The Scribus versioning conundrum.

Which Scribus version should I use in production?

As of today, it is unclear which version of Scribus is fit for production use. The Get Scribus link on the Scribus website takes us to a page with a stable and a development version of the software.

At this point, it seems clear to anyone who knows what the words stable and development mean in the release cycle of software to make an informed decision and download the version fit for production use.

The Conundrum

The problem is that the stable version of the software which, is 1.48 is outdated and abandoned, as pointed out on the Scribus blog. And the next promised stable branch, which is 1.6.x, is not out yet. And this leaves us with no stable version of the software for the moment. Even though the 1.4.9 version exists under scribus-svn on, it is not yet released.

A Possible Answer

The Scribus team considers version 1.5.7 in the development branch is stable for a development release, but that’s not the same thing as the stable release of the software.

However, as of version 1.5.1, we consider the development branch reasonably stable, so it can be used for serious work by users who accept that not all new features are already working perfectly. Features already available in the officially stable version will work much better in 1.5.1+, though.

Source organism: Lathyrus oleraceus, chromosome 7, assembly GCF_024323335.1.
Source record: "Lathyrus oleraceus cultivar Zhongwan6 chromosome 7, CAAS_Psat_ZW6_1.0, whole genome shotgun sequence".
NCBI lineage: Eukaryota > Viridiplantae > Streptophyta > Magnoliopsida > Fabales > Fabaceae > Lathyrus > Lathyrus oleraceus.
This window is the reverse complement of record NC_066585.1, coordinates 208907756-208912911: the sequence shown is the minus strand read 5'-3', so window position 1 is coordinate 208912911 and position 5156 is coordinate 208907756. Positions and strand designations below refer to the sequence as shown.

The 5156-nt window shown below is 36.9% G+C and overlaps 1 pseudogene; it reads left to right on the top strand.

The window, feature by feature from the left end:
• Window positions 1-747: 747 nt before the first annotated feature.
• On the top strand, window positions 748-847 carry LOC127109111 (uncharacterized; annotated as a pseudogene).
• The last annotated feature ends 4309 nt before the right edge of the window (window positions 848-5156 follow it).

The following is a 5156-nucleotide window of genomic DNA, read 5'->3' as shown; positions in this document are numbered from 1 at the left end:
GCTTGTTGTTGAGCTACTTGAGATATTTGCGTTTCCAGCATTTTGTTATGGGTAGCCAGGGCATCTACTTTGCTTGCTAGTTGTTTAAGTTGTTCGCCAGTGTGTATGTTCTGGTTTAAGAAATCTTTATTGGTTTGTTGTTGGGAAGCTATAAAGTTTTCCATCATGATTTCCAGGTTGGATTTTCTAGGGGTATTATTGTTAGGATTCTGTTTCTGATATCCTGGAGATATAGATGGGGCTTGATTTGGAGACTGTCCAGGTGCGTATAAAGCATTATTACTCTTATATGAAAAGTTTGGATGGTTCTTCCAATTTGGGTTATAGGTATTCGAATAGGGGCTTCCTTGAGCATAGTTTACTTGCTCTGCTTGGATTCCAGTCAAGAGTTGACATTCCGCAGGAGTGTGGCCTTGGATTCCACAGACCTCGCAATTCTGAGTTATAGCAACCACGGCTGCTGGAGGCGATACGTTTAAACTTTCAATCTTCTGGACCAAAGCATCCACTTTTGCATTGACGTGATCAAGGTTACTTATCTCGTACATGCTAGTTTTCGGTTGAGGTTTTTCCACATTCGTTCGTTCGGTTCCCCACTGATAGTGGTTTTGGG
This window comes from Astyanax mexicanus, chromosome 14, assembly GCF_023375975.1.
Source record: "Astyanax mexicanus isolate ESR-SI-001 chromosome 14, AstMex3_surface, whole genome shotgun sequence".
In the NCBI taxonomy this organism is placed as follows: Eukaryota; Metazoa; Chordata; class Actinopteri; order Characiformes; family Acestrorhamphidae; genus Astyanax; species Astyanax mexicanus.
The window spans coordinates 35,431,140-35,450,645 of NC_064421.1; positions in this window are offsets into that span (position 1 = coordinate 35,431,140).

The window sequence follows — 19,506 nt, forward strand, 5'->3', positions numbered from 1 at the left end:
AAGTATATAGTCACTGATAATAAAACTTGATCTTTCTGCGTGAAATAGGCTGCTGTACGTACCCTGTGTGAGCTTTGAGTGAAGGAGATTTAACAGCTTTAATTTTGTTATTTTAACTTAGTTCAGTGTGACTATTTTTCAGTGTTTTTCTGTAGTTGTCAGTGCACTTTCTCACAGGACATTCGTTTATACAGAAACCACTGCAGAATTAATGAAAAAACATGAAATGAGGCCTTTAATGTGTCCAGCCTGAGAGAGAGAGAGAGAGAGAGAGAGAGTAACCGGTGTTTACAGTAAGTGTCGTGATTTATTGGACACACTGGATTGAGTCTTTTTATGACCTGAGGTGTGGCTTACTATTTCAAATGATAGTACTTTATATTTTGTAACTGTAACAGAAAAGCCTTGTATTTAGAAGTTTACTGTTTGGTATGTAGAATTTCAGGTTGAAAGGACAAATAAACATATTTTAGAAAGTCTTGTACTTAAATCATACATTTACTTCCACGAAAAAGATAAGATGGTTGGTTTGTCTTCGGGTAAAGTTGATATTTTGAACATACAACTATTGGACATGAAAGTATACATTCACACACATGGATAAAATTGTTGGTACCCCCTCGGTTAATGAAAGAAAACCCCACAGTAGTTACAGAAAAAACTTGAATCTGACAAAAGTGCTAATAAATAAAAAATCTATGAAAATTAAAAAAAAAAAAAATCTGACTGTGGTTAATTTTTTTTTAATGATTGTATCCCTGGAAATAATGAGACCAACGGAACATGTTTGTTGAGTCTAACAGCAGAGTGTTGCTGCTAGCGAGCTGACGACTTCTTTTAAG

The Scribus team


In the end, it’s your choice which version you want to use. If you choose to use the 1.5.x branch in a production environment, make sure you test it sufficiently to avoid surprises and learn the new features because they are not well documented. And some of them might not work as intended.

If you choose to use the stable version from the stable branch, you will miss out on bug fixes and newer features.

Remember Scribus is free software, and the whole Scribus community would benefit from your contribution, whether it’s a donation, a blog post explaining a feature, a YouTube tutorial video, or submitting a bug report.

Let me know in the comments if the post helped you. And how I could improve it.

All the best. Happy publishing.